IT TURNS OUT that Tim Cook makes roughly the same calculation we do when using Google despite privacy concerns.
"I think their search engine is the best," Cook told interviewers from Axios on Friday night, when asked how he squares Apple's pro-privacy policies with Google's considerably more relaxed view.
This is why Apple puts Google as the default search engine in Safari, apparently. Presumably, the billions of dollars Google pays for the privilege also helps sugar the pill, mind.
All the same, this doesn't fit entirely comfortably with Cook's rhetoric. Just last month in a keynote speech in Brussels, he said: "These stockpiles of personal data serve only to enrich the companies that collect them. This should make us very uncomfortable. It should unsettle us."
In the interview with HBO's Axios, CNBC reports, Cook went on to defend Apple's decision to work with Google, highlighting the privacy controls the company hands to the user to mitigate creepy data collection. "Look at what we've done with the controls we've built in. We have private web browsing. We have an intelligent tracker prevention. What we've tried to do is come up with ways to help our users through their course of the day.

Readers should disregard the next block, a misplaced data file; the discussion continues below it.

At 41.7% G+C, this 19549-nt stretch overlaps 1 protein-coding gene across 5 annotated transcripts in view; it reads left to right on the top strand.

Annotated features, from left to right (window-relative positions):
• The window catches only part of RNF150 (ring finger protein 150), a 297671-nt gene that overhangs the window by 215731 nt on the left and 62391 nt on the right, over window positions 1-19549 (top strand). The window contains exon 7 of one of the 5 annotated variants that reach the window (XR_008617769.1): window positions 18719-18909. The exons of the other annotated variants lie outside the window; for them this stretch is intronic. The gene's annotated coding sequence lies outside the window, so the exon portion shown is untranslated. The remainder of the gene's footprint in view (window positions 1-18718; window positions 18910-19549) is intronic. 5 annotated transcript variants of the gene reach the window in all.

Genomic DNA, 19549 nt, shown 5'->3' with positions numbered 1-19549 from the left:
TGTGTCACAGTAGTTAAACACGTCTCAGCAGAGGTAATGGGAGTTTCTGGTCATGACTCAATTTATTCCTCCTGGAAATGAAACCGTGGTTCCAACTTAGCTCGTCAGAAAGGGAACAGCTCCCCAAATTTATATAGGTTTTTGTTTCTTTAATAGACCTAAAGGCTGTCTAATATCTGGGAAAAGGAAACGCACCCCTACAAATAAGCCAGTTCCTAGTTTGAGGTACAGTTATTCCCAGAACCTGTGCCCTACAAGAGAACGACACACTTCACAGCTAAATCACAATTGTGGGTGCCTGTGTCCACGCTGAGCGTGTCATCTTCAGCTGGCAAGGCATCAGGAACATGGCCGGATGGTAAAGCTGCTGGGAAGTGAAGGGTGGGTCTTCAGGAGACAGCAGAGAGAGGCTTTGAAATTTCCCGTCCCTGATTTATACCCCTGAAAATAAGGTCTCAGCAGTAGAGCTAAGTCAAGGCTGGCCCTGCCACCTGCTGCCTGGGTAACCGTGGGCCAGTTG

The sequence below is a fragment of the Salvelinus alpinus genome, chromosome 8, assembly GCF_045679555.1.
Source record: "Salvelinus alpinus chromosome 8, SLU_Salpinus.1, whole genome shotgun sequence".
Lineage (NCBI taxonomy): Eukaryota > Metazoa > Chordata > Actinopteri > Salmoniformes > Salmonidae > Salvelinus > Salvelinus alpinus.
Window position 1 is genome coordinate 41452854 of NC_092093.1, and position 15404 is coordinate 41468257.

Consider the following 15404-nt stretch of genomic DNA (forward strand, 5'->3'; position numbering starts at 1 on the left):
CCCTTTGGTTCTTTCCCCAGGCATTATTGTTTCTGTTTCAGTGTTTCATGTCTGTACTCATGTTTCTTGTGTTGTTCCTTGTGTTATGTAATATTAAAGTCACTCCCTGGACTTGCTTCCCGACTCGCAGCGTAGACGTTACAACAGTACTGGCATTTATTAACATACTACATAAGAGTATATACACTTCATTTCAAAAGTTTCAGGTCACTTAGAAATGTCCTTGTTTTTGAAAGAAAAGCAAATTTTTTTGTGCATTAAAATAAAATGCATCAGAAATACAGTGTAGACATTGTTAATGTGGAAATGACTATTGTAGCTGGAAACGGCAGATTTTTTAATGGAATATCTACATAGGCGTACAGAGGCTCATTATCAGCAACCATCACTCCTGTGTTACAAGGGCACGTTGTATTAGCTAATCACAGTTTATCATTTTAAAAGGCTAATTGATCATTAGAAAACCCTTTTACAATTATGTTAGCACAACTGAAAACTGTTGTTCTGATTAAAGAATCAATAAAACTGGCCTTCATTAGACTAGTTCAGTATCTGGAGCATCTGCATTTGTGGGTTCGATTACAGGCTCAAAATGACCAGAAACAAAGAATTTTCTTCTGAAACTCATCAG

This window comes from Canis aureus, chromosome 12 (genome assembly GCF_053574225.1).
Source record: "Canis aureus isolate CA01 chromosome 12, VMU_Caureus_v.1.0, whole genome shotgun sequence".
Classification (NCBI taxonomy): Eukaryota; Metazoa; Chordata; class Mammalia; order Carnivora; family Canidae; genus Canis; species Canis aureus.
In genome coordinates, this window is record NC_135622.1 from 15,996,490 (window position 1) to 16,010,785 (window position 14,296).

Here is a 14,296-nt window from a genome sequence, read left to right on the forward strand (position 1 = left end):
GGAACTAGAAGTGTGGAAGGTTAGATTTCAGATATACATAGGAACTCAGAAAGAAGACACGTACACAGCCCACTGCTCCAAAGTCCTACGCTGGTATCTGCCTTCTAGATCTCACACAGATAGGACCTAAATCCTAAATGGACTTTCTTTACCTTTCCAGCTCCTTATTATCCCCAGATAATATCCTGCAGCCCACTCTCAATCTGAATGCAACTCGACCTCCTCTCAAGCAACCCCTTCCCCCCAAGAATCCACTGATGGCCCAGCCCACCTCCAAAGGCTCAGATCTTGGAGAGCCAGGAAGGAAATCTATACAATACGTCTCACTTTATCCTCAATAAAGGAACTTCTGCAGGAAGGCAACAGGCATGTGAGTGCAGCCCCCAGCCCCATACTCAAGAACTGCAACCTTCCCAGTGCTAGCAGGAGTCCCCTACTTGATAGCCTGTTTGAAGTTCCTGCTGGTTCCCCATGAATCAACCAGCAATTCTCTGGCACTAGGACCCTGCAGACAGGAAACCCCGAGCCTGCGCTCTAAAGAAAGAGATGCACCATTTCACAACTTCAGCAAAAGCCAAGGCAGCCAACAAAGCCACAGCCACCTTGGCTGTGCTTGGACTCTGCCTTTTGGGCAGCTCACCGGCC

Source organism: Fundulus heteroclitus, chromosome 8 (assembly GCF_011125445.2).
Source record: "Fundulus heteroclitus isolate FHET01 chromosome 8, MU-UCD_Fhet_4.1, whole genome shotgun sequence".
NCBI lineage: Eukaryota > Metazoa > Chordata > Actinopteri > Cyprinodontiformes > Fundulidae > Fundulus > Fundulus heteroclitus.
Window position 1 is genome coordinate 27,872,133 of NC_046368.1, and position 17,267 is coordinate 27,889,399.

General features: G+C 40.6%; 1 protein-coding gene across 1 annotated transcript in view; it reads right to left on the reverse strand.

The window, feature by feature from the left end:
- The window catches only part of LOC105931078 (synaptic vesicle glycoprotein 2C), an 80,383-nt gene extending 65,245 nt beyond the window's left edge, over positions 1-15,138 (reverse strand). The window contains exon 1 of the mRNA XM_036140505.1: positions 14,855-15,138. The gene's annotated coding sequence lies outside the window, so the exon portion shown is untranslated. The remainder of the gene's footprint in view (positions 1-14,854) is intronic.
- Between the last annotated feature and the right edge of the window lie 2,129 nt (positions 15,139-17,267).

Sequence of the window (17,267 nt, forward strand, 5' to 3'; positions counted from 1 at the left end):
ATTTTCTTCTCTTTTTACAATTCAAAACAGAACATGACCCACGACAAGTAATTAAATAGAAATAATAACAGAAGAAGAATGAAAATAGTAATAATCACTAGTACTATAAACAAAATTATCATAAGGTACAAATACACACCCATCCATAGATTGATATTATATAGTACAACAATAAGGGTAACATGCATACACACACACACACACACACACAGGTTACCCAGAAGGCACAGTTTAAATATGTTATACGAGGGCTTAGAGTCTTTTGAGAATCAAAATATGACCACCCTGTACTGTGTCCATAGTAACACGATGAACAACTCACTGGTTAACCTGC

"It's not a perfect thing - I'd be the very first person to say that," he added, despite definitely not being the very first person to say that. "But it goes a long way to helping."
Apple's view seems to be that it gives you the tools to prioritise privacy if you want to - just like it won't stop you downloading the Facebook app if you really want to sacrifice that privacy instead. It's not an entirely comfortable fit, but it seems unlikely to change any time soon. Somehow though, you can't imagine DuckDuckGo being able to match Google's bid to be Safari's search engine of choice. µ
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